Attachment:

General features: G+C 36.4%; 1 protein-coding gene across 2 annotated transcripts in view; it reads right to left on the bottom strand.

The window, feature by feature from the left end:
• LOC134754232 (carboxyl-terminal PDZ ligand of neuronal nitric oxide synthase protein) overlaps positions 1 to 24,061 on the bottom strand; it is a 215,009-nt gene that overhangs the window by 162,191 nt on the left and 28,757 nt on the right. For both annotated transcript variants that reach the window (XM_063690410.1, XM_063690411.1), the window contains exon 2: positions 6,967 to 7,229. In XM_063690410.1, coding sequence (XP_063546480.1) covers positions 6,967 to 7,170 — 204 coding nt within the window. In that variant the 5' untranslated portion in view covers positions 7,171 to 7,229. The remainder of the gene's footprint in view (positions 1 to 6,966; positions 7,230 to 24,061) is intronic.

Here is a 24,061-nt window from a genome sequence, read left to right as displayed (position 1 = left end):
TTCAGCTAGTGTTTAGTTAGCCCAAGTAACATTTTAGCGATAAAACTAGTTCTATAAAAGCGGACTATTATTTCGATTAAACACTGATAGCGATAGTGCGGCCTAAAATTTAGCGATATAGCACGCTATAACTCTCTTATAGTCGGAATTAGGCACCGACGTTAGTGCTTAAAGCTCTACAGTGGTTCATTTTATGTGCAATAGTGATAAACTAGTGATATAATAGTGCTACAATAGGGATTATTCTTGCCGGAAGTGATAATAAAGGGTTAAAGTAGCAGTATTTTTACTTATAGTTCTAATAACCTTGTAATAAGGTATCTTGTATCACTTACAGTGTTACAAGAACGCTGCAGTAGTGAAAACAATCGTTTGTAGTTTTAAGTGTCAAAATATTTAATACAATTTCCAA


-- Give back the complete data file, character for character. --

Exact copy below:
General features: G+C 36.4%; 1 protein-coding gene across 2 annotated transcripts in view; it reads right to left on the bottom strand.

The window, feature by feature from the left end:
• LOC134754232 (carboxyl-terminal PDZ ligand of neuronal nitric oxide synthase protein) overlaps positions 1 to 24,061 on the bottom strand; it is a 215,009-nt gene that overhangs the window by 162,191 nt on the left and 28,757 nt on the right. For both annotated transcript variants that reach the window (XM_063690410.1, XM_063690411.1), the window contains exon 2: positions 6,967 to 7,229. In XM_063690410.1, coding sequence (XP_063546480.1) covers positions 6,967 to 7,170 — 204 coding nt within the window. In that variant the 5' untranslated portion in view covers positions 7,171 to 7,229. The remainder of the gene's footprint in view (positions 1 to 6,966; positions 7,230 to 24,061) is intronic.

Here is a 24,061-nt window from a genome sequence, read left to right as displayed (position 1 = left end):
TTCAGCTAGTGTTTAGTTAGCCCAAGTAACATTTTAGCGATAAAACTAGTTCTATAAAAGCGGACTATTATTTCGATTAAACACTGATAGCGATAGTGCGGCCTAAAATTTAGCGATATAGCACGCTATAACTCTCTTATAGTCGGAATTAGGCACCGACGTTAGTGCTTAAAGCTCTACAGTGGTTCATTTTATGTGCAATAGTGATAAACTAGTGATATAATAGTGCTACAATAGGGATTATTCTTGCCGGAAGTGATAATAAAGGGTTAAAGTAGCAGTATTTTTACTTATAGTTCTAATAACCTTGTAATAAGGTATCTTGTATCACTTACAGTGTTACAAGAACGCTGCAGTAGTGAAAACAATCGTTTGTAGTTTTAAGTGTCAAAATATTTAATACAATTTCCAA